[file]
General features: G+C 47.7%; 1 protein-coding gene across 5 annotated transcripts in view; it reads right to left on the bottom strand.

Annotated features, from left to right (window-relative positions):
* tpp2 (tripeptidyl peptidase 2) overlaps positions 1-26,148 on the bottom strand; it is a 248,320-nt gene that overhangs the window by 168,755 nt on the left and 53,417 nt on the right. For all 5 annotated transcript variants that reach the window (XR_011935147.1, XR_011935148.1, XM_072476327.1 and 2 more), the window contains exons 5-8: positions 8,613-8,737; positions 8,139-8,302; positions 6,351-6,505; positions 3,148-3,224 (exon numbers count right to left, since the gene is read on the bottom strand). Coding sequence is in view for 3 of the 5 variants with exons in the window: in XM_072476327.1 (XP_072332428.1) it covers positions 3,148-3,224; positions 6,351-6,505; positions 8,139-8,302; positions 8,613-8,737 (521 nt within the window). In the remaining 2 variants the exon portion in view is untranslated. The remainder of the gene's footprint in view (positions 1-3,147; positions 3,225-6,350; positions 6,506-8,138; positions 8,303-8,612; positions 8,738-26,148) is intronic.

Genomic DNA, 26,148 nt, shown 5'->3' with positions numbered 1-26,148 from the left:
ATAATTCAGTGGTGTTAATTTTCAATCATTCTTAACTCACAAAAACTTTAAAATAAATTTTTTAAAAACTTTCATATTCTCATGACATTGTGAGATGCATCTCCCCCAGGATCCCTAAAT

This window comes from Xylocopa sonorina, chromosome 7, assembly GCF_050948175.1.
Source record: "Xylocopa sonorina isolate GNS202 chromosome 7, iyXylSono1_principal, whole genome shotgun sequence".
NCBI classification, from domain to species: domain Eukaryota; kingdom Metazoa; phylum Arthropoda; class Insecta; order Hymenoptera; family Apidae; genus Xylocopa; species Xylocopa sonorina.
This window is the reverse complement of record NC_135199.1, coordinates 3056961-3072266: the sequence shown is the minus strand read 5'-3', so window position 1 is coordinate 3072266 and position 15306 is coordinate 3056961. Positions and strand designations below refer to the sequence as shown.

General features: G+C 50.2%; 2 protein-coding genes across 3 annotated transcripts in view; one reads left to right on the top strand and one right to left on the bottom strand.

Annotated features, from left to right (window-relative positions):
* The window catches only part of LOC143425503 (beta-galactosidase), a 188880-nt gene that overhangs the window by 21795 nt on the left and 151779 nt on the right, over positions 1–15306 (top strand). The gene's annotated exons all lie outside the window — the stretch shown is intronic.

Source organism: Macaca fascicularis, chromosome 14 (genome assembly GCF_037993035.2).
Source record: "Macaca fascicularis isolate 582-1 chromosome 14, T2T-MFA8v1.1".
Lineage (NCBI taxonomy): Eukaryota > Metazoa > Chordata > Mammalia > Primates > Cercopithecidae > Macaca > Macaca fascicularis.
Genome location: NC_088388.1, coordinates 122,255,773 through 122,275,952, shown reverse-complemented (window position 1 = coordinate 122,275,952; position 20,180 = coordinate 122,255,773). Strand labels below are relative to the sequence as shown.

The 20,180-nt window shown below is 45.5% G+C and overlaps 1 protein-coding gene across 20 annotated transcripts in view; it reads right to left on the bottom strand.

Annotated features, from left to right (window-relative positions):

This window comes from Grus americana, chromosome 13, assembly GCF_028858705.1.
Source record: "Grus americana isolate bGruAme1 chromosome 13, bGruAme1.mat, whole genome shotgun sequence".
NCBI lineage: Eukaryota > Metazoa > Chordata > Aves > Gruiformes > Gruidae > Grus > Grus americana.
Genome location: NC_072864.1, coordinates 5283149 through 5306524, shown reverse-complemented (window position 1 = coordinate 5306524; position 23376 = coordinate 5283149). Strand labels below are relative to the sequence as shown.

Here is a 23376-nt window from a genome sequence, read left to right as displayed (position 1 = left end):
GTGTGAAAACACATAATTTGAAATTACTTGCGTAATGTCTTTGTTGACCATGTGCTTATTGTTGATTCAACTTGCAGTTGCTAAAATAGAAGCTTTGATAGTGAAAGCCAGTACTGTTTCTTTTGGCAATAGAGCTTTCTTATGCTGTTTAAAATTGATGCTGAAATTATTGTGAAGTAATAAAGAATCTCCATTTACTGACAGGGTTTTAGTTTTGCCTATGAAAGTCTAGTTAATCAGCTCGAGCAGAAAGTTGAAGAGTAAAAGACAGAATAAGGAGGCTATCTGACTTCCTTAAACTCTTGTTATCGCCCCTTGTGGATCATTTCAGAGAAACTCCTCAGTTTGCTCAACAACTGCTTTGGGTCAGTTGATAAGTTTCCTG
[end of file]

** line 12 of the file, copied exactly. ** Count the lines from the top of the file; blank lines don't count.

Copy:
* The window catches only part of LOC143425503 (beta-galactosidase), a 188880-nt gene that overhangs the window by 21795 nt on the left and 151779 nt on the right, over positions 1–15306 (top strand). The gene's annotated exons all lie outside the window — the stretch shown is intronic.